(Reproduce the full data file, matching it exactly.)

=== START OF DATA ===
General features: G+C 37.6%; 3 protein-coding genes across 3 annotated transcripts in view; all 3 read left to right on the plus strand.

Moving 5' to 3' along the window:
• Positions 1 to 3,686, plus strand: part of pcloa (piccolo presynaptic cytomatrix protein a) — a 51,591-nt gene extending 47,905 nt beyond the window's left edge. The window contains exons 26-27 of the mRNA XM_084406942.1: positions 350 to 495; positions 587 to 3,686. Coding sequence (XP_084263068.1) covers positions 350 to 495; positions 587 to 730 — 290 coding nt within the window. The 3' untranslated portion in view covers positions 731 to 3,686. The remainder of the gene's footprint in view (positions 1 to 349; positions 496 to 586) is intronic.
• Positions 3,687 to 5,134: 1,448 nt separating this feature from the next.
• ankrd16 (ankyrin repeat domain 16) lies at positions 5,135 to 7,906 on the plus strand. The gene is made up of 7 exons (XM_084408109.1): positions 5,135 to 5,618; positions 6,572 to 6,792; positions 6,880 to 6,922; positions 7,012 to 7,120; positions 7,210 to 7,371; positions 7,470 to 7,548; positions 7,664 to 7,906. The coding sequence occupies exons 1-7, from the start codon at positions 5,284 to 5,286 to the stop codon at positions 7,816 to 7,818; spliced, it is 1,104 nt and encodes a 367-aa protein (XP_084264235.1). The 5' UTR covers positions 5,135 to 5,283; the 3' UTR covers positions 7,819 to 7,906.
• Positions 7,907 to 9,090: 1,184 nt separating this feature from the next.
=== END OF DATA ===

General features: G+C 37.6%; 3 protein-coding genes across 3 annotated transcripts in view; all 3 read left to right on the plus strand.

Moving 5' to 3' along the window:
• Positions 1 to 3,686, plus strand: part of pcloa (piccolo presynaptic cytomatrix protein a) — a 51,591-nt gene extending 47,905 nt beyond the window's left edge. The window contains exons 26-27 of the mRNA XM_084406942.1: positions 350 to 495; positions 587 to 3,686. Coding sequence (XP_084263068.1) covers positions 350 to 495; positions 587 to 730 — 290 coding nt within the window. The 3' untranslated portion in view covers positions 731 to 3,686. The remainder of the gene's footprint in view (positions 1 to 349; positions 496 to 586) is intronic.
• Positions 3,687 to 5,134: 1,448 nt separating this feature from the next.
• ankrd16 (ankyrin repeat domain 16) lies at positions 5,135 to 7,906 on the plus strand. The gene is made up of 7 exons (XM_084408109.1): positions 5,135 to 5,618; positions 6,572 to 6,792; positions 6,880 to 6,922; positions 7,012 to 7,120; positions 7,210 to 7,371; positions 7,470 to 7,548; positions 7,664 to 7,906. The coding sequence occupies exons 1-7, from the start codon at positions 5,284 to 5,286 to the stop codon at positions 7,816 to 7,818; spliced, it is 1,104 nt and encodes a 367-aa protein (XP_084264235.1). The 5' UTR covers positions 5,135 to 5,283; the 3' UTR covers positions 7,819 to 7,906.
• Positions 7,907 to 9,090: 1,184 nt separating this feature from the next.